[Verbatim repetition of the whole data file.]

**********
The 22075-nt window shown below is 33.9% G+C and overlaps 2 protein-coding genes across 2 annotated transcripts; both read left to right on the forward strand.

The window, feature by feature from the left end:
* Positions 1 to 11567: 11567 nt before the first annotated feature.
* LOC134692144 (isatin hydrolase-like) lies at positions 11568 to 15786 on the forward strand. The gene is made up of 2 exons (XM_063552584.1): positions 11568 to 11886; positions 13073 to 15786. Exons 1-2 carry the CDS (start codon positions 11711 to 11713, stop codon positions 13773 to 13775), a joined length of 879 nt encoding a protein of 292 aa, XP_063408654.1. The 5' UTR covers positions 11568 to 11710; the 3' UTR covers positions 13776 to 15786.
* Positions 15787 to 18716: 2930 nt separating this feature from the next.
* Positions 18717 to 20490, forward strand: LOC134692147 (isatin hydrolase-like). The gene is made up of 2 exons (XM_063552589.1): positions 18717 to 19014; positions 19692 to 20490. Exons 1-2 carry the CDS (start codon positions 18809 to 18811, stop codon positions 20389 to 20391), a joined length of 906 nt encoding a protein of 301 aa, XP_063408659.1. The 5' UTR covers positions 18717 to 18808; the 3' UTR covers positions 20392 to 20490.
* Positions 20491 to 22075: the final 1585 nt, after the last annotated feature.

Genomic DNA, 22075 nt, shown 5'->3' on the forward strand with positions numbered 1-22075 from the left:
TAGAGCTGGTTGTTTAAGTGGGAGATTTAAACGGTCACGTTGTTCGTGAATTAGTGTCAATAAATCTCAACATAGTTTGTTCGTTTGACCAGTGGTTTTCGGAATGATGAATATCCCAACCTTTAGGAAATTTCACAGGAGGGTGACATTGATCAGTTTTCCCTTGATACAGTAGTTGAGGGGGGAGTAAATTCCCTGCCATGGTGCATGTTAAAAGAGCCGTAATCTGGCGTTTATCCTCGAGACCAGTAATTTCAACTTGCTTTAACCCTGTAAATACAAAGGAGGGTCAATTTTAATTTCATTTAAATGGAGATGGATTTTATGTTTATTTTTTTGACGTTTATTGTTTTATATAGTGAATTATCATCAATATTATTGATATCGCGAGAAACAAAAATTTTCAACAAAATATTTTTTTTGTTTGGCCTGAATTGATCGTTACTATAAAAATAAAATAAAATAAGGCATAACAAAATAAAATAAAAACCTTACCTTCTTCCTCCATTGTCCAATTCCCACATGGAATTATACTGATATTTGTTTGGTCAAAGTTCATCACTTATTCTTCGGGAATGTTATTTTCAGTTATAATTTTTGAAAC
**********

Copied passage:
The 22075-nt window shown below is 33.9% G+C and overlaps 2 protein-coding genes across 2 annotated transcripts; both read left to right on the forward strand.

The window, feature by feature from the left end:
* Positions 1 to 11567: 11567 nt before the first annotated feature.
* LOC134692144 (isatin hydrolase-like) lies at positions 11568 to 15786 on the forward strand. The gene is made up of 2 exons (XM_063552584.1): positions 11568 to 11886; positions 13073 to 15786. Exons 1-2 carry the CDS (start codon positions 11711 to 11713, stop codon positions 13773 to 13775), a joined length of 879 nt encoding a protein of 292 aa, XP_063408654.1. The 5' UTR covers positions 11568 to 11710; the 3' UTR covers positions 13776 to 15786.
* Positions 15787 to 18716: 2930 nt separating this feature from the next.
* Positions 18717 to 20490, forward strand: LOC134692147 (isatin hydrolase-like). The gene is made up of 2 exons (XM_063552589.1): positions 18717 to 19014; positions 19692 to 20490. Exons 1-2 carry the CDS (start codon positions 18809 to 18811, stop codon positions 20389 to 20391), a joined length of 906 nt encoding a protein of 301 aa, XP_063408659.1. The 5' UTR covers positions 18717 to 18808; the 3' UTR covers positions 20392 to 20490.
* Positions 20491 to 22075: the final 1585 nt, after the last annotated feature.

Genomic DNA, 22075 nt, shown 5'->3' on the forward strand with positions numbered 1-22075 from the left:
TAGAGCTGGTTGTTTAAGTGGGAGATTTAAACGGTCACGTTGTTCGTGAATTAGTGTCAATAAATCTCAACATAGTTTGTTCGTTTGACCAGTGGTTTTCGGAATGATGAATATCCCAACCTTTAGGAAATTTCACAGGAGGGTGACATTGATCAGTTTTCCCTTGATACAGTAGTTGAGGGGGGAGTAAATTCCCTGCCATGGTGCATGTTAAAAGAGCCGTAATCTGGCGTTTATCCTCGAGACCAGTAATTTCAACTTGCTTTAACCCTGTAAATACAAAGGAGGGTCAATTTTAATTTCATTTAAATGGAGATGGATTTTATGTTTATTTTTTTGACGTTTATTGTTTTATATAGTGAATTATCATCAATATTATTGATATCGCGAGAAACAAAAATTTTCAACAAAATATTTTTTTTGTTTGGCCTGAATTGATCGTTACTATAAAAATAAAATAAAATAAGGCATAACAAAATAAAATAAAAACCTTACCTTCTTCCTCCATTGTCCAATTCCCACATGGAATTATACTGATATTTGTTTGGTCAAAGTTCATCACTTATTCTTCGGGAATGTTATTTTCAGTTATAATTTTTGAAAC